Eats: Redstone Grill. The outdoor eatery tucked just off Route de Frere offers a grilled meat platter for two including New York strip steak, chicken, pork sausage, beef sausage and lamb, all seared and spiced to perfection.

Drinks: The new rooftop bar at the Karibe Hotel, called Asu, has a view to die for. The fruity martinis complete the tropical vibe.

Activity: Rent an all-terrain vehicle and ride up into the mountains of Kenscoff and Furcy, better on a Sunday afternoon when the usually-clogged roads are clear of traffic.

Rio de Janeiro

Eats: So it’s not exactly hidden, but the all-you-can-eat churrascaria Porcão offers so many different types of grilled, skewered meat, you’re missing out if you don’t go all in.

Drinks: If you tire of the caipirinha, Brazil’s cocktail, switch to a chop, a small glass of beer that allows you to titrate your buzz with scientific precision while still being gregarious — a must for the late nights of Rio.

Activity: Hang-glide off the top of Sugar Loaf Mountain on the southern side of the city. Gorgeous views of the beach, mountains and favelas.

Boats off Paraty, Brazil, photo by Grace Tillyard

San Francisco

Eats: Down on the Embarcadero, not quite a hidden spot, lies the Hog Island Oyster Co., where you’ll gorge on the most delectable oysters from the Pacific Northwest.

Drinks: El Techo de Lolinda boasts incredible 360-degree views of the city and unique twists on Cuba libres, piña coladas and mojitos.

Activity: Hike the Land’s End coastal trail through Golden Gate National Recreation Area. Waterfront hiking through wildflowers, with shipwreck views and ruins. The hilly park that abuts the Golden Gate Bridge boasts spectacular views of the bay.


Eats: Chinatown in Yokohama. Technically, Yokohama isn’t in Tokyo, but the twin city is so close that the two melt together. Half a million Chinese immigrants live in Tokyo and Yokohama, making the food at any Chinatown restaurant a must-have. For a special treat, try the pidan — eggs cured in ash and lime for two months prior to consumption.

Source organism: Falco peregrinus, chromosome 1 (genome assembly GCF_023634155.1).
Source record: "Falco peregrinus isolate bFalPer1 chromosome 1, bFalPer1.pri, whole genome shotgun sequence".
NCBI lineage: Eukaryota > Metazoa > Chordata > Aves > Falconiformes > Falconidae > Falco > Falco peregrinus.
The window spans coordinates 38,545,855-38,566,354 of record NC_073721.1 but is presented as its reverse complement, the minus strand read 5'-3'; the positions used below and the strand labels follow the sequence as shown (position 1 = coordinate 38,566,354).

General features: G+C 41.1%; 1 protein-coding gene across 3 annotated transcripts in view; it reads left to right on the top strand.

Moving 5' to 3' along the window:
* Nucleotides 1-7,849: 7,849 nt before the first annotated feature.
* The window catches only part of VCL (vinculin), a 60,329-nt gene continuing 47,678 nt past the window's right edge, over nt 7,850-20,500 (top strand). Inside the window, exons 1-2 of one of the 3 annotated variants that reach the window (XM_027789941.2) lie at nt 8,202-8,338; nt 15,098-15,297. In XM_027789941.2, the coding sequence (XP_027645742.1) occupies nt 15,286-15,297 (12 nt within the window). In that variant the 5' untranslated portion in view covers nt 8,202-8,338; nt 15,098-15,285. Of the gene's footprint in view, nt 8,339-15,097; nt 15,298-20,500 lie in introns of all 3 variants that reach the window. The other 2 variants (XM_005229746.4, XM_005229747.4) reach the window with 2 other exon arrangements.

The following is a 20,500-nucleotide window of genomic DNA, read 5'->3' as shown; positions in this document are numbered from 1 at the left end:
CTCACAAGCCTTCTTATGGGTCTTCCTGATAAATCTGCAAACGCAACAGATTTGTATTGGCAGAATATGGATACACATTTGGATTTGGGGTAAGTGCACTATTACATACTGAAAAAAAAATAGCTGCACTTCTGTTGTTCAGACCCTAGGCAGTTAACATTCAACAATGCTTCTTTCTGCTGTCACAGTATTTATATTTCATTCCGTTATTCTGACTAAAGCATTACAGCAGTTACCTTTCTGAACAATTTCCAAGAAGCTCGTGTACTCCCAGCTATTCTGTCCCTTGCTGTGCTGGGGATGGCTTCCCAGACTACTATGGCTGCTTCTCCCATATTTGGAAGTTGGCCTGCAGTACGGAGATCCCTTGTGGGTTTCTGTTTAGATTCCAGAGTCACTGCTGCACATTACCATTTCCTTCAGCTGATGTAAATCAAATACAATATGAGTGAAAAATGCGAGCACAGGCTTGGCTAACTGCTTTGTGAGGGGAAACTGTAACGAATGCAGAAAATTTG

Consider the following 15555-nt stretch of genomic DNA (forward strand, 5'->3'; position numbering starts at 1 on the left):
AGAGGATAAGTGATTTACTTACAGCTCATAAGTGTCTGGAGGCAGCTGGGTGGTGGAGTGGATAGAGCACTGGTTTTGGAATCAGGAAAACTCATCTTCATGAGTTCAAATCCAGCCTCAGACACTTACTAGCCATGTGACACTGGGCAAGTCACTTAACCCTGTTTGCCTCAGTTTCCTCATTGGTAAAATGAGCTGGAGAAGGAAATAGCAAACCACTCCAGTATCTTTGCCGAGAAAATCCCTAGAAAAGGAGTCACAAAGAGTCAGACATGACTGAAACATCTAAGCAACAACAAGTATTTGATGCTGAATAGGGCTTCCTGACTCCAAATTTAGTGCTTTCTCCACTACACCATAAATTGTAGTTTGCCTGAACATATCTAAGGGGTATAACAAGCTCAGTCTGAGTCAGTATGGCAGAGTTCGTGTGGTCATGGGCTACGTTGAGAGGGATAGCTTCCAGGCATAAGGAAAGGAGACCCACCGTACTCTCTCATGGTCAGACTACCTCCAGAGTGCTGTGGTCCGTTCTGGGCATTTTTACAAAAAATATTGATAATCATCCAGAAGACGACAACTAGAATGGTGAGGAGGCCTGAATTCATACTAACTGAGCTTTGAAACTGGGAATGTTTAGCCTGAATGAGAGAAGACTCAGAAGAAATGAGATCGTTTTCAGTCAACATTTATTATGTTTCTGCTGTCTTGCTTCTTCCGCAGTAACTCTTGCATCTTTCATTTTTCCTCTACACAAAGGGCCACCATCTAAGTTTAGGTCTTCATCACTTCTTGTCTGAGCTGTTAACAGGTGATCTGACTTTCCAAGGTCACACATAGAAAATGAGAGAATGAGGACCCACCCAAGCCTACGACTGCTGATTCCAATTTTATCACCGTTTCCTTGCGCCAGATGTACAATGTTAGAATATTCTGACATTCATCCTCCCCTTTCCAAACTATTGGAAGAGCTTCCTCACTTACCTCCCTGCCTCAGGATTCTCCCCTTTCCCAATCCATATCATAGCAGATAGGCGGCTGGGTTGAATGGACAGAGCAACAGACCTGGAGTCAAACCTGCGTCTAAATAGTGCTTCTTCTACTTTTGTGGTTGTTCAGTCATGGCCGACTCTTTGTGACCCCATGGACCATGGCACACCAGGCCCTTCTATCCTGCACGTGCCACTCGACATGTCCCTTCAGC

Drinks: The Shinjuku district boasts all the nightlife of Tokyo, but the best cocktails in town are found in the 52nd floor bar of the Park Hyatt Hotel of Lost in Translation fame. While pricey, the view and swanky ambience simply cannot be matched.

Activity: Spend a leisurely day at the natural hot springs, the onsen, soaking in magma-warmed water piped up from two kilometers underground.

Washington, D.C.

Eats: On a weekday, head to Mangialardo & Sons on Pennsylvania Avenue SE for a G-Man, a heaping Italian sub named for its popularity with FBI agents in the 1970s. The family-owned deli has been in the same spot since 1953. If it’s the weekend, get brunch in the cozy garden dining room at the Tabard Inn near Dupont Circle.

Drinks: Bar Pilar on 14th Street NW has maintained a relaxed and friendly atmosphere despite the increasing frenzy of the surrounding neighborhood. The upstairs area is great for drinks on a dreary afternoon. For a true neighborhood dive bar, head to Trusty’s in Southeast D.C. or The Pug on H Street NE.

Activity: Aside from a tour of the West Wing, the next best option is the U.S. Botanic Garden, a greenhouse adjacent to the Capitol that boasts fauna from five different climates. On a warm weekend, wander Eastern Market on Capitol Hill for food, antiques and good coffee.

Vincent DeGennaro is an internal medicine doctor and global public health specialist in the University of Florida’s Division of Infectious Diseases and Global Medicine. He works mostly in Haiti with the nonprofit Innovating Health International. See his An American Doctor in Haiti blog.